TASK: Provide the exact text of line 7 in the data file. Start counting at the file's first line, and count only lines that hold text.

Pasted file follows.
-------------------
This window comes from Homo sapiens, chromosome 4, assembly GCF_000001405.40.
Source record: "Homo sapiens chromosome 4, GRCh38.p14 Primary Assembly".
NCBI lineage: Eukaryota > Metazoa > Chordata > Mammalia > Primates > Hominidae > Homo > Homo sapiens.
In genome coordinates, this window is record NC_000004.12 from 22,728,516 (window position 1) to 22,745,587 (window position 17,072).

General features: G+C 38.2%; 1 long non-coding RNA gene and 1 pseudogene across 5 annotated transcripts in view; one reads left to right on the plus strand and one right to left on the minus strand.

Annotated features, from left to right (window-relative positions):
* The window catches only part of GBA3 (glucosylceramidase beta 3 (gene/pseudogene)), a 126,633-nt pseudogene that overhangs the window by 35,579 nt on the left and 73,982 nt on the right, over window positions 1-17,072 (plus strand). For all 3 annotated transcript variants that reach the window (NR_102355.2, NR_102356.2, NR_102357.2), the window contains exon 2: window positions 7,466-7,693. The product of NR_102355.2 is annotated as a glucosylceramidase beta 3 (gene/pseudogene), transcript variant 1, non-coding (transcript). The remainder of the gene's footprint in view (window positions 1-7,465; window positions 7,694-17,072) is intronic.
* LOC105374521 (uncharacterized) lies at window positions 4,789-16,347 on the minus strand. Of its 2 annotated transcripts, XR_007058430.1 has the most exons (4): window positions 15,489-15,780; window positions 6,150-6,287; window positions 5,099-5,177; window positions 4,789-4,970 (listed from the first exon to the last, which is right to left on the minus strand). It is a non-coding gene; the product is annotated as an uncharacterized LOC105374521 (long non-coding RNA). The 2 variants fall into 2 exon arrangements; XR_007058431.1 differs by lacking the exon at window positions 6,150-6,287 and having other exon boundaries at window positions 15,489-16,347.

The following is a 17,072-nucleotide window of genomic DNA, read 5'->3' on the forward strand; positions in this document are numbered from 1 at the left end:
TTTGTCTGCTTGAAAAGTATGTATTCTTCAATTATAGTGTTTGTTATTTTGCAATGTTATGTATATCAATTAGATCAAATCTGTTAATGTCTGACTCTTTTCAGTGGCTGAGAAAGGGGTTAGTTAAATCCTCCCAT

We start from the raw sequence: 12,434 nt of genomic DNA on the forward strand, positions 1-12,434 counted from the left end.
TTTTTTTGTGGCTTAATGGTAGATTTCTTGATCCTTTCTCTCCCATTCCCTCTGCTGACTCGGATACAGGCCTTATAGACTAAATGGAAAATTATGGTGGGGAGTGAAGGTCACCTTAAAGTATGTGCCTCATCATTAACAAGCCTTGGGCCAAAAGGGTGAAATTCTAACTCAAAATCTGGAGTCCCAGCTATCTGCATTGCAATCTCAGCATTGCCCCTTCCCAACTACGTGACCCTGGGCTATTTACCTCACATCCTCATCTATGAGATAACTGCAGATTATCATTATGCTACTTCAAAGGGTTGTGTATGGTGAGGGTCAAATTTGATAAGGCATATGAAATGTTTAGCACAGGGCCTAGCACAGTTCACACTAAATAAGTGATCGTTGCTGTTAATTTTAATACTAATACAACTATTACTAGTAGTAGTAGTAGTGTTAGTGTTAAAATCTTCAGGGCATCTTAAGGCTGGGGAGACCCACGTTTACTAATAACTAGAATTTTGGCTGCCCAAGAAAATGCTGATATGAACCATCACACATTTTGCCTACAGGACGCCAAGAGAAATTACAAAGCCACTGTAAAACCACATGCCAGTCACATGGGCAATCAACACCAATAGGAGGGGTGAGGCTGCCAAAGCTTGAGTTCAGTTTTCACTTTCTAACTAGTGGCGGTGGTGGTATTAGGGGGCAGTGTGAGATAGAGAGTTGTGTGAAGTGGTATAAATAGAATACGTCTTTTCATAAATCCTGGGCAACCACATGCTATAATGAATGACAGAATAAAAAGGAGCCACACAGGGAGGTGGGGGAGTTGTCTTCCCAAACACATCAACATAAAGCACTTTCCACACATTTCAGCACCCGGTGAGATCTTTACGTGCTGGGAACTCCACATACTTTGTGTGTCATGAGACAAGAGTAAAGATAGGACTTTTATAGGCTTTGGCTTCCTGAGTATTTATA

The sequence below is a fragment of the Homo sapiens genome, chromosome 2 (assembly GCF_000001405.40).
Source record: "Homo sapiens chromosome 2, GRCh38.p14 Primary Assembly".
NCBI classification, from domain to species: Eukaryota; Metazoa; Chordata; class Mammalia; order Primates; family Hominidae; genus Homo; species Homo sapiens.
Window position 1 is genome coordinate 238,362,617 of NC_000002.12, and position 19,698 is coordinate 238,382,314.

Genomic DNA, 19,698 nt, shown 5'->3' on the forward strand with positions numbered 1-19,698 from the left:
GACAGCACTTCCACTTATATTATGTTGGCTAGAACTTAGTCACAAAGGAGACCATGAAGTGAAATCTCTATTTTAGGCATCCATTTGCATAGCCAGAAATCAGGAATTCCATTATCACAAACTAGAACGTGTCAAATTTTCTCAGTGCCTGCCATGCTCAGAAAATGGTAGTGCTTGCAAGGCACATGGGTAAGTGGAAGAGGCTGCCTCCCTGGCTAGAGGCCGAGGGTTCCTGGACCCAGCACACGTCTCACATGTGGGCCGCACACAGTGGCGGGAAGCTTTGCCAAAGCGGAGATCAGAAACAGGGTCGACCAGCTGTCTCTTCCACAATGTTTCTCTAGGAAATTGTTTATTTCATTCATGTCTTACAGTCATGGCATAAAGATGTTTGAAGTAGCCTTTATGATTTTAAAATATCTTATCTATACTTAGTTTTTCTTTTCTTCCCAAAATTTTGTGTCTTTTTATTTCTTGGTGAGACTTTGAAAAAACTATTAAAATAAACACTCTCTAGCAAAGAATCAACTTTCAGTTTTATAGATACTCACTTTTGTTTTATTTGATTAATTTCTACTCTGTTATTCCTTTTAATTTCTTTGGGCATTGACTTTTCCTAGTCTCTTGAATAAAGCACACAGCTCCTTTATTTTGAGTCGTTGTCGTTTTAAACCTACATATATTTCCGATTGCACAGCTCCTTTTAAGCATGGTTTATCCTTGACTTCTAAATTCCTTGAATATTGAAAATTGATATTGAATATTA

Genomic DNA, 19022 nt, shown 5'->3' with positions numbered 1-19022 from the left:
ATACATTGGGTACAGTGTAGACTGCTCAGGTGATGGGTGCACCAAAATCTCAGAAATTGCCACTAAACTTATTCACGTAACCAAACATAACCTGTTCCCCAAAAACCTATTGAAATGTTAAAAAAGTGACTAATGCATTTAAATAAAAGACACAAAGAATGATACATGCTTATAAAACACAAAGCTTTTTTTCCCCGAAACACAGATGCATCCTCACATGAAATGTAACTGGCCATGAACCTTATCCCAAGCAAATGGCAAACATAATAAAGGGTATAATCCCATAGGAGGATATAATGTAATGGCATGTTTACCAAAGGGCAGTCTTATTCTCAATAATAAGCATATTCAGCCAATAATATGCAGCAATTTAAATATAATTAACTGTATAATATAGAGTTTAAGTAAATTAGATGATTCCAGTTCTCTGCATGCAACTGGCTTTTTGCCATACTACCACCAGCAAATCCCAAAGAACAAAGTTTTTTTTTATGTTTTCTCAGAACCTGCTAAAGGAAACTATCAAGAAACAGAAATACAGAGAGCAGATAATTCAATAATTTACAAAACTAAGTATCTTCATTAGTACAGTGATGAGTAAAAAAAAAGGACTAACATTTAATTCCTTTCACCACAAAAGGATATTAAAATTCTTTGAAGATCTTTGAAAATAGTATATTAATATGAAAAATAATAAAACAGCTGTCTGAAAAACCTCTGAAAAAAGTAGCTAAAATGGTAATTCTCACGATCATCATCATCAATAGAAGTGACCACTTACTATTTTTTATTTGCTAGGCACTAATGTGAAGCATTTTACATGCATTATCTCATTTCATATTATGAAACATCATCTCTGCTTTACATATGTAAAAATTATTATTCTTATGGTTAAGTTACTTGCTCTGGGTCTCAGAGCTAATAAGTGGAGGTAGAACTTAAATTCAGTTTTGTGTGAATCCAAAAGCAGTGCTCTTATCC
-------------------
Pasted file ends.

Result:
* The window catches only part of GBA3 (glucosylceramidase beta 3 (gene/pseudogene)), a 126,633-nt pseudogene that overhangs the window by 35,579 nt on the left and 73,982 nt on the right, over window positions 1-17,072 (plus strand). For all 3 annotated transcript variants that reach the window (NR_102355.2, NR_102356.2, NR_102357.2), the window contains exon 2: window positions 7,466-7,693. The product of NR_102355.2 is annotated as a glucosylceramidase beta 3 (gene/pseudogene), transcript variant 1, non-coding (transcript). The remainder of the gene's footprint in view (window positions 1-7,465; window positions 7,694-17,072) is intronic.